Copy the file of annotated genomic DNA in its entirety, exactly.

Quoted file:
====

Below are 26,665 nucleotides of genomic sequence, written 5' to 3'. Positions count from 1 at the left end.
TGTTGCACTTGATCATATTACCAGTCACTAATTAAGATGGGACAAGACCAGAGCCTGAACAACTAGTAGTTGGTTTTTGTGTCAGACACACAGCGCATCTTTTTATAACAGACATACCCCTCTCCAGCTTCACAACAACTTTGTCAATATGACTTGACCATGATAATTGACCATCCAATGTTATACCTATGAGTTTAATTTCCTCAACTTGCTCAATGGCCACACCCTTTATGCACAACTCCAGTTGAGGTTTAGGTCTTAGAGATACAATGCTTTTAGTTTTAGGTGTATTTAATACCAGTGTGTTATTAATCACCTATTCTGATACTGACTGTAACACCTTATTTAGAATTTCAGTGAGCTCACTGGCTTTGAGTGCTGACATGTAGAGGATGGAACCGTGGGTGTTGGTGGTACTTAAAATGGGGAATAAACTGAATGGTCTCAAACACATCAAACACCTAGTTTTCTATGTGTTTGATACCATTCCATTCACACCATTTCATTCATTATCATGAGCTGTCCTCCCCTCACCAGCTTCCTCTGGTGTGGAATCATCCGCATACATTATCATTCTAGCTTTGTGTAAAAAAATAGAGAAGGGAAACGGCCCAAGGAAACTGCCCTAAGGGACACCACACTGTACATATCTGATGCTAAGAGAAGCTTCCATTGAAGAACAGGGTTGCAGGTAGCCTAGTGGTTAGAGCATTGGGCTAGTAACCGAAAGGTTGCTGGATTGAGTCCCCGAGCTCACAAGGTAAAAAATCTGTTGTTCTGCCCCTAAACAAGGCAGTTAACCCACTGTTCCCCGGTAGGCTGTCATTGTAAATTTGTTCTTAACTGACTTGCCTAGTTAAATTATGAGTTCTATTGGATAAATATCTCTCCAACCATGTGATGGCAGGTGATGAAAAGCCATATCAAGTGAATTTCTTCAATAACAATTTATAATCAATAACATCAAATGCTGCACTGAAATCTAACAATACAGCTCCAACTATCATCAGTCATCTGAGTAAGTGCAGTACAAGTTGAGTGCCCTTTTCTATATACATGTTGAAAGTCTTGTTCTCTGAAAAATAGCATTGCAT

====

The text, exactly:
Below are 26,665 nucleotides of genomic sequence, written 5' to 3'. Positions count from 1 at the left end.
TGTTGCACTTGATCATATTACCAGTCACTAATTAAGATGGGACAAGACCAGAGCCTGAACAACTAGTAGTTGGTTTTTGTGTCAGACACACAGCGCATCTTTTTATAACAGACATACCCCTCTCCAGCTTCACAACAACTTTGTCAATATGACTTGACCATGATAATTGACCATCCAATGTTATACCTATGAGTTTAATTTCCTCAACTTGCTCAATGGCCACACCCTTTATGCACAACTCCAGTTGAGGTTTAGGTCTTAGAGATACAATGCTTTTAGTTTTAGGTGTATTTAATACCAGTGTGTTATTAATCACCTATTCTGATACTGACTGTAACACCTTATTTAGAATTTCAGTGAGCTCACTGGCTTTGAGTGCTGACATGTAGAGGATGGAACCGTGGGTGTTGGTGGTACTTAAAATGGGGAATAAACTGAATGGTCTCAAACACATCAAACACCTAGTTTTCTATGTGTTTGATACCATTCCATTCACACCATTTCATTCATTATCATGAGCTGTCCTCCCCTCACCAGCTTCCTCTGGTGTGGAATCATCCGCATACATTATCATTCTAGCTTTGTGTAAAAAAATAGAGAAGGGAAACGGCCCAAGGAAACTGCCCTAAGGGACACCACACTGTACATATCTGATGCTAAGAGAAGCTTCCATTGAAGAACAGGGTTGCAGGTAGCCTAGTGGTTAGAGCATTGGGCTAGTAACCGAAAGGTTGCTGGATTGAGTCCCCGAGCTCACAAGGTAAAAAATCTGTTGTTCTGCCCCTAAACAAGGCAGTTAACCCACTGTTCCCCGGTAGGCTGTCATTGTAAATTTGTTCTTAACTGACTTGCCTAGTTAAATTATGAGTTCTATTGGATAAATATCTCTCCAACCATGTGATGGCAGGTGATGAAAAGCCATATCAAGTGAATTTCTTCAATAACAATTTATAATCAATAACATCAAATGCTGCACTGAAATCTAACAATACAGCTCCAACTATCATCAGTCATCTGAGTAAGTGCAGTACAAGTTGAGTGCCCTTTTCTATATACATGTTGAAAGTCTTGTTCTCTGAAAAATAGCATTGCAT